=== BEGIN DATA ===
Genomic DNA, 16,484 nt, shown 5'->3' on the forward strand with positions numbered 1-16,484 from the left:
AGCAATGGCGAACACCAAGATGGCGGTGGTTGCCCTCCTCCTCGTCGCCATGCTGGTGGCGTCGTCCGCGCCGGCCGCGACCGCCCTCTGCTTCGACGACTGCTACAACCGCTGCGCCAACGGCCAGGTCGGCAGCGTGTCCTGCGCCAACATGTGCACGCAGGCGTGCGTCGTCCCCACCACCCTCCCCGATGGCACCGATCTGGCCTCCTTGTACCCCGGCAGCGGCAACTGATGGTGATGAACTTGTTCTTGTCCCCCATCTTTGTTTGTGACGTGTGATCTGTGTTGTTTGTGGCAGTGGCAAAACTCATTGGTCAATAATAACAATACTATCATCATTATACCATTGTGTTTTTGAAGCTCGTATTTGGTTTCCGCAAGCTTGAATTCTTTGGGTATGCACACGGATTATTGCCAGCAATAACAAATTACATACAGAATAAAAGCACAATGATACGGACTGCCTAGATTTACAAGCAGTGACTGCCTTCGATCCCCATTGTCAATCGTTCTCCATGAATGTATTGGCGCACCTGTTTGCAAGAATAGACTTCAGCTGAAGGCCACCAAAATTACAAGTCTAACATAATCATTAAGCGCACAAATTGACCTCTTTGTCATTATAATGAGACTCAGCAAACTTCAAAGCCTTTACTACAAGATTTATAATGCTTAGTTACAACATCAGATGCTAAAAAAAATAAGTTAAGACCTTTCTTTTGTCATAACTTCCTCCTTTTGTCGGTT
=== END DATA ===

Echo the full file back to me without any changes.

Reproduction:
Genomic DNA, 16,484 nt, shown 5'->3' on the forward strand with positions numbered 1-16,484 from the left:
AGCAATGGCGAACACCAAGATGGCGGTGGTTGCCCTCCTCCTCGTCGCCATGCTGGTGGCGTCGTCCGCGCCGGCCGCGACCGCCCTCTGCTTCGACGACTGCTACAACCGCTGCGCCAACGGCCAGGTCGGCAGCGTGTCCTGCGCCAACATGTGCACGCAGGCGTGCGTCGTCCCCACCACCCTCCCCGATGGCACCGATCTGGCCTCCTTGTACCCCGGCAGCGGCAACTGATGGTGATGAACTTGTTCTTGTCCCCCATCTTTGTTTGTGACGTGTGATCTGTGTTGTTTGTGGCAGTGGCAAAACTCATTGGTCAATAATAACAATACTATCATCATTATACCATTGTGTTTTTGAAGCTCGTATTTGGTTTCCGCAAGCTTGAATTCTTTGGGTATGCACACGGATTATTGCCAGCAATAACAAATTACATACAGAATAAAAGCACAATGATACGGACTGCCTAGATTTACAAGCAGTGACTGCCTTCGATCCCCATTGTCAATCGTTCTCCATGAATGTATTGGCGCACCTGTTTGCAAGAATAGACTTCAGCTGAAGGCCACCAAAATTACAAGTCTAACATAATCATTAAGCGCACAAATTGACCTCTTTGTCATTATAATGAGACTCAGCAAACTTCAAAGCCTTTACTACAAGATTTATAATGCTTAGTTACAACATCAGATGCTAAAAAAAATAAGTTAAGACCTTTCTTTTGTCATAACTTCCTCCTTTTGTCGGTT